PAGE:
CCND1 gene is located at chromosome 11, band q13, and encodes cyclin D1 (1). This gene has five coding exomes, that cyclin D1a and cyclin D1b transcripts are derived (2). Cyclin D1 is an essential protein acting as a mitogenic sensor (1). This protein is an allosteric activator of CDK4/6, which has an important role in cell cycle regulation, not only via phosphorylation of pRB, p107, and p130, which suppress E2F transcription factors activity in their hypophosphorylated forms and G1 phase proceeding to S phase of the cell cycle but also through separating cell cycle inhibitors p27Kip1 and p21Cip1 from cyclin E-CDK2 (3). Cyclin D1 overexpression and hyperphosphorylation of the mentioned proteins are common in cancers, but the former is not sufficient to proceed oncogenic transformation (1). Recent studies have suggested that cyclin D1 controls the G1 phase of cell cycle progression via both CDK-dependent and CDK-independent activities of cyclin D1 (4). There are remarkable advances in oncology leading to longer survival in patients. However, the mean cardiotoxicity associated with cancer therapies elevates the need for cardio-oncology to monitor the following cardiac events (5). A cohort study conducted by World Health Organization’s (WHO) drug monitoring database reported several cases of myositis and mortality in checkpoint inhibitor and anti-PD-1 users as well as major adverse cardiac events (MACEs) (6). The main reason for focusing on cardio-oncology is diagnosing the cardiac events at the earliest time and minimizing cardiovascular disease (CVD) in cancer patients and survivors (7) (Figure 1). In this manuscript, we discuss the role of cyclin D1 in oncology and cardio-oncology, and we challenge the prognostic and therapeutic response values of this protein to find out if it can be used as a useful marker. We also discuss the agents and microRNAs that can be used as a potential therapeutic approach via regulating cyclin D1 expression. We believe that the role of cyclin D1 in oncology and cardio-oncology should be highlighted together because the clinical significance of cyclin D1 is defined not only in several cancers such as breast cancer, melanoma, and glioblastoma but also in cardiomyocyte regeneration and cardiac hypertrophic growth. However, it has an oncogenic role which can have a protective effect on cardiomyocytes, so when it comes to its role in cancer development, we should notice its protective role on cardiomyocytes during chemotherapy; thus, we should work on the effective balance of cyclin D1 in cancer patients.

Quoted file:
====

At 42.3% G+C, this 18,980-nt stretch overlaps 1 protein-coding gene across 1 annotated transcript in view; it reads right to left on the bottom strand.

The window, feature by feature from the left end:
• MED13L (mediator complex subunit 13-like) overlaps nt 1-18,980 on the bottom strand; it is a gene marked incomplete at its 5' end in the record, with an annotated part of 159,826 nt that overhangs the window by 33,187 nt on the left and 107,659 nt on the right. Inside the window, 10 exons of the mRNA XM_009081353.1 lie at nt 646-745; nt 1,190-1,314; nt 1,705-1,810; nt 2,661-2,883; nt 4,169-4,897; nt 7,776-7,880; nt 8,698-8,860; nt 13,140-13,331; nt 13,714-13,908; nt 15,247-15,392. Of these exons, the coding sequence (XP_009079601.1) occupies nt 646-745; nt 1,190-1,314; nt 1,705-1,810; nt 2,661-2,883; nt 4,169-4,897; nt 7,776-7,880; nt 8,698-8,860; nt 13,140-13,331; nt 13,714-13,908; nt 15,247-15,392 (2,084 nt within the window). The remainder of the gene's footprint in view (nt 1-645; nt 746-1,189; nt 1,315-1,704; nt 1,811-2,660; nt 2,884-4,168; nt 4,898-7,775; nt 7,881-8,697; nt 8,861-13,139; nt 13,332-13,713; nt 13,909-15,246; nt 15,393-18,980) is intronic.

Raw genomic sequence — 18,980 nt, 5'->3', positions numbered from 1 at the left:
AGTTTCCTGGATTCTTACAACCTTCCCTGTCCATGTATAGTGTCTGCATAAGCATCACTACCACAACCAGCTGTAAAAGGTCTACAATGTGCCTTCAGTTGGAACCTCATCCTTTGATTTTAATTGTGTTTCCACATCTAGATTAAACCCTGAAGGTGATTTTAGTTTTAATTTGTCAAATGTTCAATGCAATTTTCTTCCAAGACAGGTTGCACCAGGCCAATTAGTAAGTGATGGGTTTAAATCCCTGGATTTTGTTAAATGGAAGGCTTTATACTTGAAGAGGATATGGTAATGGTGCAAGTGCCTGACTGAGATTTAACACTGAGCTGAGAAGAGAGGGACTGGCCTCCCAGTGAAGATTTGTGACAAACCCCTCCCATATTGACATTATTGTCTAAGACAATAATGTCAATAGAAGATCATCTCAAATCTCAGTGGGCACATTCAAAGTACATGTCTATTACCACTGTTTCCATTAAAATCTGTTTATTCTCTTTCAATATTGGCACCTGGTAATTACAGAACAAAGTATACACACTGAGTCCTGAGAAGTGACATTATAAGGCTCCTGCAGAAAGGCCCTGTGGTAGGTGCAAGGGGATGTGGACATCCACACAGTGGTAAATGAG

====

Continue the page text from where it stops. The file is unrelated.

Figure 1. CCND1 gene is an allosteric activator of CDK4/6, which has an important role in cell cycle regulation, not only via phosphorylation of pRB, p107, and p130, which inhibit the transcriptional activity of E2F transcription factors in their hypophosphorylated forms and G1 phase proceeding to S phase of the cell cycle but also through separating cell cycle inhibitors p27Kip1 and p21Cip1 from cyclin E-CDK2. The clinical significance of cyclin D1 is defined not only in several cancers such as breast cancer, melanoma, and glioblastoma but also in cardiomyocyte regeneration and cardiac hypertrophic growth. According to our extensive research, we found that cyclin D1 overexpression is positively correlated with tumor progression, treatment response, cardiotoxicity, and poor prognosis and has an important role in cardiac hypertrophy, making it a promising marker in monitoring cardiomyocyte treatment responses. Cyclin D1 can induce cardioprotection via hypertrophic growth of cardiomyocytes through a novel CDK-independent mechanism, so it can be a favorable biomarker in future cardiology and cardio-oncology. We noticed that overexpression of some miRs such as miR-1, miR 34a, miR-133a, miR-302, miR- 26a, miR-340, miR-16 and miR-499 can be a favorable factor in suppressing cancer progression and increasing cardiomyocyte regeneration.